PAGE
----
Throughout June and much of July, the Kurdish region felt like an oasis of security protected by the Kurdish fighters. While there was little actual combat between the Islamists and the Peshmerga, the Kurdish people—and the world— praised the might of the Kurdish armed forces. But that might went untested.

“This is not the same Peshmerga of the 1960s and 70s,” Pollack said. The Peshmerga were known throughout the region as a strong fighting force as they resisted Turkish and Iraqi dominance. “Kurdistan has changed dramatically. They’re not these tough mountain boys anymore who were brought-up learning how to shoot. Now they are city kids and they don’t have the same exposure and they don’t have the same commitment.”

While the Peshmerga have experienced generals, they haven’t fought a war in almost two decades. Pollack said they may need more assistance than just the “limited strikes” suggested by Obama to defend their territory against ISIS.

Waziri said it’s not just military support the Kurds and Iraq need now from Washington. “The U.S. left Iraq but it still needs to use its leverage,” he said.

For months now, Sunnis and Kurds and an increasing number of Shi’ites have been calling for Shi’ite Prime Minister Nouri al-Maliki to step aside and allow the formation of a new, more inclusive government to pull Sunnis away from allegiance with ISIS and mount a more united fight against the militants.

Instead, the factions remain divided and the Sunni tribes, who can play a key role, are discontent with al-Maliki’s leadership.

“Washington needs to put real pressure on Baghdad to get its s–t together,” Waziri said.

TIME foreign affairs

Death Count Rises As Parties Scramble for Israel-Gaza Ceasefire

Palestinian President Mahmoud Abbas will meet with Hamas leader to promote a deal proposed by Egypt

JERUSALEM — The death toll continues to rise as a ceasefire between Hamas and Israel becomes more and more elusive.

At least 100 Palestinians have been killed since the start of Israel ground offensive, according to Palestinian officials in Gaza.

Among the dead is a family of eight, killed by Israeli tank fire in the northern Gaza Strip last night, adding yet another tragedy to the now 11-day-old Israeli Operation Defensive Edge, which has killed more than 340 Palestinians. Most of the dead are civilians, including at least 73 children. According to the UN, more than 50,000 people in Gaza have been displaced from their homes, but there are no refugees as Gazans are unable to leave the tiny coastal territory.

“My children ask me questions about why this is happening and I don’t have any answers,” says Mahfouz Kabariti, who lives near the Gaza seafront with his wife and six children. The buzz of Israeli drones, which are now a constant backdrop to the frequent sound of explosions, can be heard through the phone. “I can see the Israeli navy ships from my window.”

As Israel’s navy fired from the sea and the air force struck Gaza from above, Israeli troops engaged with Hamas fighters on the border Saturday after eight militants tried to enter Israel from the territory through an underground tunnel.

“This illustrates that our concerns are real,” said Peter Lerner, a spokesman for the Israel Defense Forces (IDF).

Lerner says the IDF has already destroyed 5,000 of the 10,000 rockets it believes Hamas has in its arsenal. Israel now has thousands of troops inside Gaza and says it will widen its offensive, which aims to crush Hamas’ infrastructure.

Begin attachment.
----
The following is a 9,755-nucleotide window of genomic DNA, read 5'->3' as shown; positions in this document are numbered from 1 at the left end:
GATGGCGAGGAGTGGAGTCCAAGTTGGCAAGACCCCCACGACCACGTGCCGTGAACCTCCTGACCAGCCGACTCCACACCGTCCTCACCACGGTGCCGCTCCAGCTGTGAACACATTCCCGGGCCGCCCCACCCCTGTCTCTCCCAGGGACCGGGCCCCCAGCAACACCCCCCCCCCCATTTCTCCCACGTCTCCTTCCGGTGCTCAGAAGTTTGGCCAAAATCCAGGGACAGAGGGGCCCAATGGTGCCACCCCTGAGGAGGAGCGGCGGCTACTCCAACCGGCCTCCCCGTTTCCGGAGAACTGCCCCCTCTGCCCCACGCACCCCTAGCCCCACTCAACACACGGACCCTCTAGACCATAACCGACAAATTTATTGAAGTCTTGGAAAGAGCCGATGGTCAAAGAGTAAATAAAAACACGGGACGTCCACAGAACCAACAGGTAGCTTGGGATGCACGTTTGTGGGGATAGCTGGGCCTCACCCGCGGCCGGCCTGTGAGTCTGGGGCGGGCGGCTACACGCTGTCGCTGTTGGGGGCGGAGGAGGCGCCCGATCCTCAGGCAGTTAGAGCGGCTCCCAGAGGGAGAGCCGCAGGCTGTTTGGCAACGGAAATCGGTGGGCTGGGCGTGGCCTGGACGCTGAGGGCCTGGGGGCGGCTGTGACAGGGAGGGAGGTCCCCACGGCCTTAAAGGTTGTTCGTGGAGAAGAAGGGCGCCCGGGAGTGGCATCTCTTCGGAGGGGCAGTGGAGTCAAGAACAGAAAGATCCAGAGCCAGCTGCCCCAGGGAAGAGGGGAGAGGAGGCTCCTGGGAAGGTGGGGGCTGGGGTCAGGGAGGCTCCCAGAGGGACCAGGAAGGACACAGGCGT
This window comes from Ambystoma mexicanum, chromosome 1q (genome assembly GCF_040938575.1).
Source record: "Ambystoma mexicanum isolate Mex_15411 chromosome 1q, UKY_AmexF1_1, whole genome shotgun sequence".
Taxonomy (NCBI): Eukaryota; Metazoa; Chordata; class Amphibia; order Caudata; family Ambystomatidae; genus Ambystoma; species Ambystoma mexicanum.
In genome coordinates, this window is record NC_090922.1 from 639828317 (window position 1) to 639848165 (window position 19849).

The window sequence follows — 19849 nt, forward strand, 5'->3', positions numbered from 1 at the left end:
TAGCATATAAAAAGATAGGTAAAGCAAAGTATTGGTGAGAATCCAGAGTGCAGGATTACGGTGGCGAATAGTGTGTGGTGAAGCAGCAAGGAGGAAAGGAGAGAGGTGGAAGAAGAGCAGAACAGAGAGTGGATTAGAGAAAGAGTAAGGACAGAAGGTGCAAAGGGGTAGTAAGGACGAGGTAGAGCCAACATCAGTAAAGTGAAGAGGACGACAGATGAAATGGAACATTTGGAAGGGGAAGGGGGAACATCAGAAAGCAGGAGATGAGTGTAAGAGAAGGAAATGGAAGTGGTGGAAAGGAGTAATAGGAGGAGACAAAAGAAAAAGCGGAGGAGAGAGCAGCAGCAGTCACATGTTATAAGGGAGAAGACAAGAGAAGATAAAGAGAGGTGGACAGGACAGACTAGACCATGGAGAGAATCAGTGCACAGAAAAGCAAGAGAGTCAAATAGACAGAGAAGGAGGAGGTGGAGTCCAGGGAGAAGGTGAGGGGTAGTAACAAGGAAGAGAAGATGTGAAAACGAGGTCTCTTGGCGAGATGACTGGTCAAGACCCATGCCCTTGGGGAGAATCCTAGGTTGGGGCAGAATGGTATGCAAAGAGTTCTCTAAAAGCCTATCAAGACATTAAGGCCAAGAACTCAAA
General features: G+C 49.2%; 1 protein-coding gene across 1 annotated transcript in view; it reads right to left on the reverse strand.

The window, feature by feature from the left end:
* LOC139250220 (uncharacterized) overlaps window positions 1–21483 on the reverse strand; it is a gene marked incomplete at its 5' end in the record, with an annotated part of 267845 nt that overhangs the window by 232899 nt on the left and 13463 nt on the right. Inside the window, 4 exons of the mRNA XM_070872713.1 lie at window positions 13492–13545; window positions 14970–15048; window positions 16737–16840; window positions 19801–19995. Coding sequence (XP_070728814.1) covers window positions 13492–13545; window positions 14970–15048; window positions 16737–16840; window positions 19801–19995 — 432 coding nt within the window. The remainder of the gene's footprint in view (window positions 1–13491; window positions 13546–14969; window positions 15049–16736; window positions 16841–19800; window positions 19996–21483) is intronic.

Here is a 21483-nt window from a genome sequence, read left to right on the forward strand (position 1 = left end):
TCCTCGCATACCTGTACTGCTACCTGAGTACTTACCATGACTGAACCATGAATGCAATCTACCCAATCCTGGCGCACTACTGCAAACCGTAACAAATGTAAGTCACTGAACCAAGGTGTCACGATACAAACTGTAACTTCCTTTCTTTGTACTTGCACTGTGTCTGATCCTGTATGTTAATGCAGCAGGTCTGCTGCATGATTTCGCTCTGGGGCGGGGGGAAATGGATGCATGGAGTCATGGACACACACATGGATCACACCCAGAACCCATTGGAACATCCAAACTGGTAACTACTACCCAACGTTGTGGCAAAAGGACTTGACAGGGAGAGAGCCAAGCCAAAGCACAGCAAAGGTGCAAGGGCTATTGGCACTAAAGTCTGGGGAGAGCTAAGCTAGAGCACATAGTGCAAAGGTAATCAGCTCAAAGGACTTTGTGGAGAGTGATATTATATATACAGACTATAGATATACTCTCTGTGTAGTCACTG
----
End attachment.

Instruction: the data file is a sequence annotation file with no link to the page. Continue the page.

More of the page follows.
“We have our hands full to complete these missions,” Lerner said.

At least two Israelis were killed Saturday after militants breached the territory’s northern border, bringing the Israeli death toll to five. The Israeli army says they have identified at least 20 tunnels on the Gaza-Israel border, and that militants planned to sneak into Israel with the aim of committing attacks.

While the Israeli army battled Hamas fighters, Palestinian President Mahmoud Abbas flew to Qatar and will meet with Hamas leader Khaled Meshaal to promote a ceasefire proposed by Egypt. After years of division, a unity deal was struck in April between Abbas’ Fatah party–which rules in the West Bank–and Hamas, but this military escalation has put a new wedge between the factions.

So far all these diplomatic efforts have been in vain. Israel claims it launched its ground offensive only after Hamas rejected several ceasefire offers. Israel’s cabinet voted to approve a ceasefire deal earlier this week, but it was turned down by Hamas.

“We rejected the Egyptian initiative because it wasn’t fair, giving the Israelis whatever they want,” said Ehab Hussein, a Hamas spokesman in Gaza. “Nobody can accept that when you are getting hit and killed, that at the same time you should stop defending yourself without getting anything.”

Hamas is looking for more than just an end to hostilities. The leadership wants to gain new conditions from any deal to end the fighting.

“It’s not strange things we are asking for. We are saying, give us our freedom. Lift the siege. Open the borders. Implement the past agreement of 2012 and the agreement of the prisoner exchange,” said Ehab al-Hussein, in reference to prisoners who were re-arrested this month after being released in the swap for Gilad Shalit in 2011.

Egypt has been trying to broker a deal between Israel and Hamas in Cairo, but some speculate that Egypt is not a neutral mediator. Egypt’s new president Abdel Fattah Al-Sisi has an ongoing campaign in his country to crush the Muslim Brotherhood, Hamas’ parent organization, and many argue his sympathies lie with Israel. However, Hussein says they have not shut down that channel.

UN secretary General Ban Ki-Moon is expected in Israel today in attempt to push for a ceasefire.